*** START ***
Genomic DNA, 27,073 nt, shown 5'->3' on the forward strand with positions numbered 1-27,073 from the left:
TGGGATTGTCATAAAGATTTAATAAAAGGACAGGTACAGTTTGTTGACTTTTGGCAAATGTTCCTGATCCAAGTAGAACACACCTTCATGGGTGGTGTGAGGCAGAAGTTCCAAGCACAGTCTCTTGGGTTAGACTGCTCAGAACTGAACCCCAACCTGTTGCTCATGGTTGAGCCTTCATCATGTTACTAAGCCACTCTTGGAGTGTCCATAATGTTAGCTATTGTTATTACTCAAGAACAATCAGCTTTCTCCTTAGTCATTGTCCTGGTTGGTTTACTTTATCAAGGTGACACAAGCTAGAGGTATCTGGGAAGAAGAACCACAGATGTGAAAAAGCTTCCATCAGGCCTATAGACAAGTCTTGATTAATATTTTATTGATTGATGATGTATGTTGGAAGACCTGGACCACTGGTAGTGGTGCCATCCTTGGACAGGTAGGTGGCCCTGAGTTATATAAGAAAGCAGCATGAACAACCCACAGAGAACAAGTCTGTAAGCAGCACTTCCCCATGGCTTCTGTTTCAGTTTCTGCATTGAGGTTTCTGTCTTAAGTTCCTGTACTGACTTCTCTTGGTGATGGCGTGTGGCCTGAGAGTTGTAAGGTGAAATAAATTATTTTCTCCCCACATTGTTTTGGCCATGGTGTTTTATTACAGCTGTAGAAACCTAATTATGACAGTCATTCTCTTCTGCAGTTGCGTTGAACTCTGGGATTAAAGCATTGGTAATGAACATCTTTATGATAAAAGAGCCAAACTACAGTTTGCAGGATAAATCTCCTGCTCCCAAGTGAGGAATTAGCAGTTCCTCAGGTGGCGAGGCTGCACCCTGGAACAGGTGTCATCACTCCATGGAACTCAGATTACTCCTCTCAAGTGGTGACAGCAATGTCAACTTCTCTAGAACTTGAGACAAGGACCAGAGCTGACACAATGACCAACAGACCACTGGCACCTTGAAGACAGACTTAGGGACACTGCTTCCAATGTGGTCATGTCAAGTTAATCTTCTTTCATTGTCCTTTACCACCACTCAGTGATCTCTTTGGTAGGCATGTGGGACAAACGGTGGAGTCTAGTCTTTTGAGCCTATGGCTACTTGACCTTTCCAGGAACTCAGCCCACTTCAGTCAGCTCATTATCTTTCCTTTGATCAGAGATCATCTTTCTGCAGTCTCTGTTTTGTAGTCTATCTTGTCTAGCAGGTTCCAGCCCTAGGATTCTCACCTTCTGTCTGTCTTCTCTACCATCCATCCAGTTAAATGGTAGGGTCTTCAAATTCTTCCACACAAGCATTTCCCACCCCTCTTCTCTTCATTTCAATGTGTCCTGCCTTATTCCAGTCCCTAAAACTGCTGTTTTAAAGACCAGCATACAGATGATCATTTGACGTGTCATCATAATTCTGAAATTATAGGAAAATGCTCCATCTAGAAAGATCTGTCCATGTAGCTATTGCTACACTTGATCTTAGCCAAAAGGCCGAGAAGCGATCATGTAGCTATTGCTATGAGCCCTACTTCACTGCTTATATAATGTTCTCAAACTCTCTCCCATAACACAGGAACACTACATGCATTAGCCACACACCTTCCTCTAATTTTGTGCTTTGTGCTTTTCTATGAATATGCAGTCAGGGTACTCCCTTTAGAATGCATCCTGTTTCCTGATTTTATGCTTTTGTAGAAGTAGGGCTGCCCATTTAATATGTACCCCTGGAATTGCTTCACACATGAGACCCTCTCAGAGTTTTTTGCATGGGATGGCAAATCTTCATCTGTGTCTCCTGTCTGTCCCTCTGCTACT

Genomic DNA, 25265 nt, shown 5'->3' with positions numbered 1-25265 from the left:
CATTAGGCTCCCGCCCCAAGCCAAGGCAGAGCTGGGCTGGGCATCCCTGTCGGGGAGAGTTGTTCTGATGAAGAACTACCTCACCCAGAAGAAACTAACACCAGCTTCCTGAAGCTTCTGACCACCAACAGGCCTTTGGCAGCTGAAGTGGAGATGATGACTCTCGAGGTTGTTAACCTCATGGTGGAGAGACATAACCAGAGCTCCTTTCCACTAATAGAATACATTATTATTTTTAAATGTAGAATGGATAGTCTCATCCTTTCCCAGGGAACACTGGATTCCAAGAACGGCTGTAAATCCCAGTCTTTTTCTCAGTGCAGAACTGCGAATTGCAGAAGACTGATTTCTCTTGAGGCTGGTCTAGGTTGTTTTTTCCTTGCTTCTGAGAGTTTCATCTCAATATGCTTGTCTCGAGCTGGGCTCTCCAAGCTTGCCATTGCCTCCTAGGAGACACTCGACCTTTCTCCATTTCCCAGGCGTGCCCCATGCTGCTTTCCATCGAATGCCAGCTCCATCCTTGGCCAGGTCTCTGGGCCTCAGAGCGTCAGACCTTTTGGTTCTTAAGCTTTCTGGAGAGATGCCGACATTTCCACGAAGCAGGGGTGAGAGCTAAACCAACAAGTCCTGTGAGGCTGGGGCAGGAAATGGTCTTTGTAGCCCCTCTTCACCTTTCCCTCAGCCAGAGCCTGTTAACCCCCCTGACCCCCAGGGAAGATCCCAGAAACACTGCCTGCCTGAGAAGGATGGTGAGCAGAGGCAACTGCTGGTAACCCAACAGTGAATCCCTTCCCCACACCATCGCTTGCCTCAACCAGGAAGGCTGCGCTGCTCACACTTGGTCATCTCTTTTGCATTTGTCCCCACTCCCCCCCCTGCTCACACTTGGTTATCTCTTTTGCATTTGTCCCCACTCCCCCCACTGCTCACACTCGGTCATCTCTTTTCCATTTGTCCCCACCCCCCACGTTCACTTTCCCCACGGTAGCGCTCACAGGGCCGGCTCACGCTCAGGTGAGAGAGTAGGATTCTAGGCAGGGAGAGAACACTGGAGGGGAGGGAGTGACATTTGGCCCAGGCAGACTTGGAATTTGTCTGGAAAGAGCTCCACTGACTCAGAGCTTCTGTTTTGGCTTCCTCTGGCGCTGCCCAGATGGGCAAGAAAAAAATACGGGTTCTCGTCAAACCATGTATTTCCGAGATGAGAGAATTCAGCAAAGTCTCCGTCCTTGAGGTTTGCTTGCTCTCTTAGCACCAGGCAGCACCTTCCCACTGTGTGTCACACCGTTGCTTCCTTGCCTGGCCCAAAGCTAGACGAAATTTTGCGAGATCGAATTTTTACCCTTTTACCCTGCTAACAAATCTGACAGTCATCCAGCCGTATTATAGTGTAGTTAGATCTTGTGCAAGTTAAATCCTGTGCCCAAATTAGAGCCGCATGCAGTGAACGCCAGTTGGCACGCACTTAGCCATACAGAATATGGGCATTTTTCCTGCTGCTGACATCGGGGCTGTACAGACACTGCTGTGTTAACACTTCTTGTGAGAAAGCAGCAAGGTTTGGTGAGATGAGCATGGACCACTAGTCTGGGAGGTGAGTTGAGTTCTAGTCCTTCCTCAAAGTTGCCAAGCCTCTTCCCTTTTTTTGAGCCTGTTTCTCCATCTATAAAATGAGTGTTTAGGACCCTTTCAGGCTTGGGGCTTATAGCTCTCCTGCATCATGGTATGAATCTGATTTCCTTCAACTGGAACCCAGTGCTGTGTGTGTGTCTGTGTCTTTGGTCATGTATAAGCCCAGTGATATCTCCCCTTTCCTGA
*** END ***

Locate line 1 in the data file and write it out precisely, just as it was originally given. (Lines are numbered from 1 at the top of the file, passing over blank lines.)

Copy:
Genomic DNA, 27,073 nt, shown 5'->3' on the forward strand with positions numbered 1-27,073 from the left: